Alexandre Meneghini, Associated Press
EMILIANO ZAPATA, Mexico — Before the sun climbed above the hills around this central Mexican town, Saul Garcia and his family awoke to the sound of bullets piercing the front gate. A masked motorcyclist had opened fire on their brick home, leaving behind a poster signed by the La Familia drug cartel, warning the mayoral candidate to withdraw from the race or the gang would kill him, his wife and three children.
Garcia, a candidate for the local Social Democratic Party, didn't pull out. A state police officer now follows Garcia 24 hours a day while he courts voters on the steep and narrow streets of Emiliano Zapata, a suburb of Cuernavaca in the state of Morelos.
As Mexicans head to the ballot box Sunday, drug cartels are registering their votes with scare tactics and cold, hard cash to make sure whoever is elected doesn't interfere with their lucrative operations. The focus is usually on local politics, where officials and their police departments can cause problems, or smooth the way, for gangs moving drugs or shaking down businesses. It's also easier to influence a local race than an extensive, well-financed national election in the glare of media coverage.
Drug cartels aren't political, they're practical. Officials from all three major parties have been accused of drug gang ties, or have come under attack. Gangs support candidates they can buy off or a scare off — and government officials say they're fighting back.
"We've said for several months that we have to recognize the presence and action of criminal groups around the election, particularly in the local sphere, " Mexico's federal interior secretary, Alejandro Poire, said Thursday. "We are acting to contain it, to prevent it and to bring those responsible to justice."
Garcia says he doesn't know why he was targeted.
"I don't have enemies," said Garcia, whose home was attacked April 30. "When I realized they were threatening me and saying I had to quit I thought, 'But wait, we are free to vote and to be elected.'"
Election violence this season has flared in Morelos and in other states where voters will choose six governors and hundreds of mayors and councilmembers. While the federal government does not track the number of candidates threatened, there have been scattered reports of attacks or threats against politicians and campaign workers in several states, including a gubernatorial candidate in Morelos.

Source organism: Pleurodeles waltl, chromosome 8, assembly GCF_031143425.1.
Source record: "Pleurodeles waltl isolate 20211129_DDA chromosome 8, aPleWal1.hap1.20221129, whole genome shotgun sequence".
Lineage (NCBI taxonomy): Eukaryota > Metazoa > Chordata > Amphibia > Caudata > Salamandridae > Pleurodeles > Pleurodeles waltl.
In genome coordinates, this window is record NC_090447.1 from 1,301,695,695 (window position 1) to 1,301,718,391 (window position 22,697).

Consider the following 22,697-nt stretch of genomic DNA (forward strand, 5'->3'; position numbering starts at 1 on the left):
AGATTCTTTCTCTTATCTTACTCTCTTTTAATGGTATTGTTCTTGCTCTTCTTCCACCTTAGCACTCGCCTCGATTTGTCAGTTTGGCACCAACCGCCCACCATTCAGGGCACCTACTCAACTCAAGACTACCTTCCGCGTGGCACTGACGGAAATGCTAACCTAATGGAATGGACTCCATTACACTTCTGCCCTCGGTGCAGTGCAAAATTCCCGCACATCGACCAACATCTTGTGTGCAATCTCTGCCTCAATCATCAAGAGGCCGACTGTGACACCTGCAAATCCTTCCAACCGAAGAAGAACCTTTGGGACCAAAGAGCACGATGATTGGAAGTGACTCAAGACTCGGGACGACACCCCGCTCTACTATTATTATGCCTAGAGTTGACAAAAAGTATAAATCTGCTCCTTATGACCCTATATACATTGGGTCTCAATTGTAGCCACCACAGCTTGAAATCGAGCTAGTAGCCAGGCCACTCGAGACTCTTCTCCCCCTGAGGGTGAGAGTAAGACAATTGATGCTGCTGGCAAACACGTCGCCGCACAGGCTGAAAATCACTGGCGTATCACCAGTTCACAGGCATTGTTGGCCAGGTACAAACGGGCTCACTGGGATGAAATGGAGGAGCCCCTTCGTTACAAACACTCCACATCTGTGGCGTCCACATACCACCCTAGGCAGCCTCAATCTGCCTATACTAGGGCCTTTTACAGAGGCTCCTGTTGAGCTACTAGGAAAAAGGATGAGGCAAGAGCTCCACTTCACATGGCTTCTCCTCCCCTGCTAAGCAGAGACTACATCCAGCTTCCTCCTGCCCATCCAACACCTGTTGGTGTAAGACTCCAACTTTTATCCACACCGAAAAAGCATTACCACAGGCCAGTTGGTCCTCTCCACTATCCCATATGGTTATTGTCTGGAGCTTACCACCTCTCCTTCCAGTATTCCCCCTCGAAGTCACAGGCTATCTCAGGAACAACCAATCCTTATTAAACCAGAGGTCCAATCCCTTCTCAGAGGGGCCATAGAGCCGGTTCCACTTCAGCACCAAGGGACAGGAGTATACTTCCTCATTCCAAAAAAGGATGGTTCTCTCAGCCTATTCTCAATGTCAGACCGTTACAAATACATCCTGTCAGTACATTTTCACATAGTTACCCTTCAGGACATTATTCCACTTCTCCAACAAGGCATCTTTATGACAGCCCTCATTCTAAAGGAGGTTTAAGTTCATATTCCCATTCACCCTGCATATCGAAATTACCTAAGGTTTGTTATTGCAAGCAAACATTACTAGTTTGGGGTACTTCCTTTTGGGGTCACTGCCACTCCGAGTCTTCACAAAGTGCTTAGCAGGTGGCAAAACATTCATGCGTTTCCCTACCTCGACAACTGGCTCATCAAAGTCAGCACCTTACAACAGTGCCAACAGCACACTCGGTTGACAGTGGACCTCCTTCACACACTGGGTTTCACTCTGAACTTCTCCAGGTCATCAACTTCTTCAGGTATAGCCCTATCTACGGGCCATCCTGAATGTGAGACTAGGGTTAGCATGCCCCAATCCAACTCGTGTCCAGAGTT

A Morelos state official who was not authorized to talk to reporters said La Familia is seeking to control small towns like Emiliano Zapata since taking a beating in its home state, neighboring Michoacan. There, the cartel has been wounded by government attacks and an internal split.
In Michoacan state elections last fall, an anonymous newspaper ad threatened members of the governing National Action Party to stay home on election day in a town whose mayor already had been killed. Shadowy groups intimidated candidates into dropping out and used roadblocks and phone threats try to control the vote. Pollsters were kidnapped and released unharmed only weeks before elections.
There have also been attacks against candidates in the drug-plagued state of Guerrero, though it is not clear who was responsible.
Poire, the interior minister, met with Morelos Gov. Marco Adame on Wednesday to coordinate security efforts for elections day and promised an immediate response to any emergencies that threaten the voting process.
Drug cartels have bribed officials for decades, paying off governors, mayors and other public officials as part of the cost of doing business. The Institutional Revolutionary Party, or PRI, ruled Mexico for 71 years, and in those days, cartels didn't need to pay attention to the electoral season.
But the party's ouster in 2000 created a power vacuum and left territory and elective offices up for grabs. Since then, candidates of all stripes have been accused of being bought by cartels.
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